Pfeiffer & Schwartzel Family History

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Arrival In America

 

The Schwartzel family arrived in New York on May 22, 1854, from Wiesbaden, Germany then traveled on to New Albany, Indiana where they settled. It is unknown what brought them to New Albany although at that time, Louisville was a very important commercial community with a large German population. The Schwartzel family came to New Albany, Indiana, probably shortly after arriving in New York. It appears that they arrived in New Albany by 1856. Joseph was listed under various spellings in those early years. The old records are all hand written and hard to read and possibly several spellings were used over the years. It’s unknown when the spelling changed from the original as shown on the travel pass out of Germany, which was listed as Schwaerzel, to today’s spelling as Schwartzel.

 New Albany City Directories [1]

            1856-57           Swetzel, Joseph shoe mkr h State between L. Elm and Oak w side

            1859               Schwetzel, Joseph shoemaker, W side State bt Elm & Oak

            1860               Shwirzel, Joseph boots & shoes, 129 State

            1863-64          Schwarzel, Joseph shoemaker, 129 State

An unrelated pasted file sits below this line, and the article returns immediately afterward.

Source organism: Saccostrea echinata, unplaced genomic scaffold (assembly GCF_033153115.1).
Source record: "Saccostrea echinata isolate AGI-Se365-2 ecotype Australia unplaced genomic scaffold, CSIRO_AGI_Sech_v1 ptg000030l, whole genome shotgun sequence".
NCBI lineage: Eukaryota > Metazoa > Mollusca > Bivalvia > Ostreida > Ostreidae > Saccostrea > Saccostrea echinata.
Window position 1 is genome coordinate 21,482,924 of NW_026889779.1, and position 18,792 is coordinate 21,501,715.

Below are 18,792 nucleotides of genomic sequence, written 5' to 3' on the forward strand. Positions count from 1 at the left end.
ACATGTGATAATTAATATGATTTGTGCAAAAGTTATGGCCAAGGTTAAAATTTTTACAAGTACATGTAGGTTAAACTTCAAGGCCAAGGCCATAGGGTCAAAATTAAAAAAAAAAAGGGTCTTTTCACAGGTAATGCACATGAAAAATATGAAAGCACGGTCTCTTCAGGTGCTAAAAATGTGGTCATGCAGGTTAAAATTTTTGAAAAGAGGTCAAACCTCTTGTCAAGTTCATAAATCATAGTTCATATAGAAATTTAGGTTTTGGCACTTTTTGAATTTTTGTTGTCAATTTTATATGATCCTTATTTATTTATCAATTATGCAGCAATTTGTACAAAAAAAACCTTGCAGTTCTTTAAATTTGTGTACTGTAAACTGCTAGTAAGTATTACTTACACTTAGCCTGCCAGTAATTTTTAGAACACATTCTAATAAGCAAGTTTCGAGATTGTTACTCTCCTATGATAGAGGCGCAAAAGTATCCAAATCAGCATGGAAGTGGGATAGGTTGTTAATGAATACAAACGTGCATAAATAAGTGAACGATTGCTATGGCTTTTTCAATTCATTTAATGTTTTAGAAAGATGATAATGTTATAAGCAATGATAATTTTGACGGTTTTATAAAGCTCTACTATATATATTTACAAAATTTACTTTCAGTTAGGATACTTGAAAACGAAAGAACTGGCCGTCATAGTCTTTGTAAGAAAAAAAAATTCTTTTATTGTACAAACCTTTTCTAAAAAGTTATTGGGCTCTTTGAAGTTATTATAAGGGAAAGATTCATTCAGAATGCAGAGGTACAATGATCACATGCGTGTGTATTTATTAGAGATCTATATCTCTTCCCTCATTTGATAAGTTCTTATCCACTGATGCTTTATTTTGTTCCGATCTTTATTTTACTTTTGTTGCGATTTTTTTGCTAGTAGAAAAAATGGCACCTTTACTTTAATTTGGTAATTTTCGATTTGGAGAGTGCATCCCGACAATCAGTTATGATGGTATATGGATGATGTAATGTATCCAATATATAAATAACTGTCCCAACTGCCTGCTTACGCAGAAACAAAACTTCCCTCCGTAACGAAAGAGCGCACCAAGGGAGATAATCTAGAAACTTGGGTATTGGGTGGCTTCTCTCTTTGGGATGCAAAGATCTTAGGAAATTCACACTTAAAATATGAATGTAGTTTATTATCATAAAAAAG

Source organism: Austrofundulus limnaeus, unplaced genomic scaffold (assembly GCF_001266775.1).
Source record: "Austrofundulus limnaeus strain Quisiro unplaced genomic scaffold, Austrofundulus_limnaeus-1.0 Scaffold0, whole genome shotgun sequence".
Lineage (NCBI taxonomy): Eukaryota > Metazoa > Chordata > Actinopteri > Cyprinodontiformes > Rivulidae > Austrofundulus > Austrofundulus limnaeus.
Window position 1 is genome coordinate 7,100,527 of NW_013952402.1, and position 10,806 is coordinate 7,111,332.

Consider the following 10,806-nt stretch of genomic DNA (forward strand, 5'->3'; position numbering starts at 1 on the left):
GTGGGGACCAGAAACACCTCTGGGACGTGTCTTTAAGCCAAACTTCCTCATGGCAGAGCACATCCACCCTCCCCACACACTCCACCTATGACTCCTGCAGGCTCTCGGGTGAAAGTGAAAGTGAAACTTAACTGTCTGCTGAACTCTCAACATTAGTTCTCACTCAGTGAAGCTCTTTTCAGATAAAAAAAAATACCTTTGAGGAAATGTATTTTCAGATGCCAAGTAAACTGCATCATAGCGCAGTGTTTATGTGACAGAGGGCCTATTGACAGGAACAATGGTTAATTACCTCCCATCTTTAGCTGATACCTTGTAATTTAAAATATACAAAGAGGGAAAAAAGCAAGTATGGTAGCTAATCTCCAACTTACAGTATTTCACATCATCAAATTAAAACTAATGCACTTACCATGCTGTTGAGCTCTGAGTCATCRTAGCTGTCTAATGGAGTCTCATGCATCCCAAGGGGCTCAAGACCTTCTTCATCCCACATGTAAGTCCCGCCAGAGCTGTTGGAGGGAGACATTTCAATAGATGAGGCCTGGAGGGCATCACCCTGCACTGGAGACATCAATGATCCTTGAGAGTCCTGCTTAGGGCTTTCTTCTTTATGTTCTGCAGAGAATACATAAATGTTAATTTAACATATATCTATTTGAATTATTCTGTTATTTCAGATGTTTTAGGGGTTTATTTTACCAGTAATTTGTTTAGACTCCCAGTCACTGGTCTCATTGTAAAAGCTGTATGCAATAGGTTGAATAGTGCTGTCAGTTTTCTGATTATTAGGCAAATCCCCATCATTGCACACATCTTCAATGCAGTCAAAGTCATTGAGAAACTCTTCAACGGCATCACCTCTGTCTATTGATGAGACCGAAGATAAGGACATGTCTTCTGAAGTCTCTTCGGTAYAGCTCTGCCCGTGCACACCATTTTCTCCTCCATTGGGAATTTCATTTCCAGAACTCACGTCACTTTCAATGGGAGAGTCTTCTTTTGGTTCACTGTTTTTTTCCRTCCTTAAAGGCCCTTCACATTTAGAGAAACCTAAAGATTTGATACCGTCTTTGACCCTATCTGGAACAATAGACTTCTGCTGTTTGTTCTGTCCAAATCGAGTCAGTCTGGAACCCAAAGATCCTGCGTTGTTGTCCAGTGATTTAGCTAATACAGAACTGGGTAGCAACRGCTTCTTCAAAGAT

Schwarzel, Adam clk Recorder’s Office r sw State, bwt Elm and Oak

           1873-74           Schwartzel, Joseph, boots and shoes ret; 133 State, r same

                                 Schwartzel, J.A., whol and ret druggist, Main nw cor Bank, bds 133 State

                                 Schwartzel, Charles, clk Adams Ex. Co. bus 133 State

1860 New Albany Census

            Recorded June 11, 1860

                                                            Age     Sex     Occupation    Value of  Fed Estate        In School

            Joseph Schwarzel                      48       M        Cordwainer[2]              110

            Elizabeth                                  39       F         

            Adam (Joseph Adam)                 11       M                                                                     X

            Charlotta                                   8       F                                                                      X

            Charles                                     6        M                                                                     X

1870 New Albany Census

            Joseph Schwartzel              -  age 59 Shoemaker - boots and shoes

            Elizabeth                           -  age 49 Keeps house

            Joseph A.                          -  age 21 Apprenticed to a druggist

            Carlottia                            -  age 18 At home

            Charles                              -  age 17 Clerk in County Records Office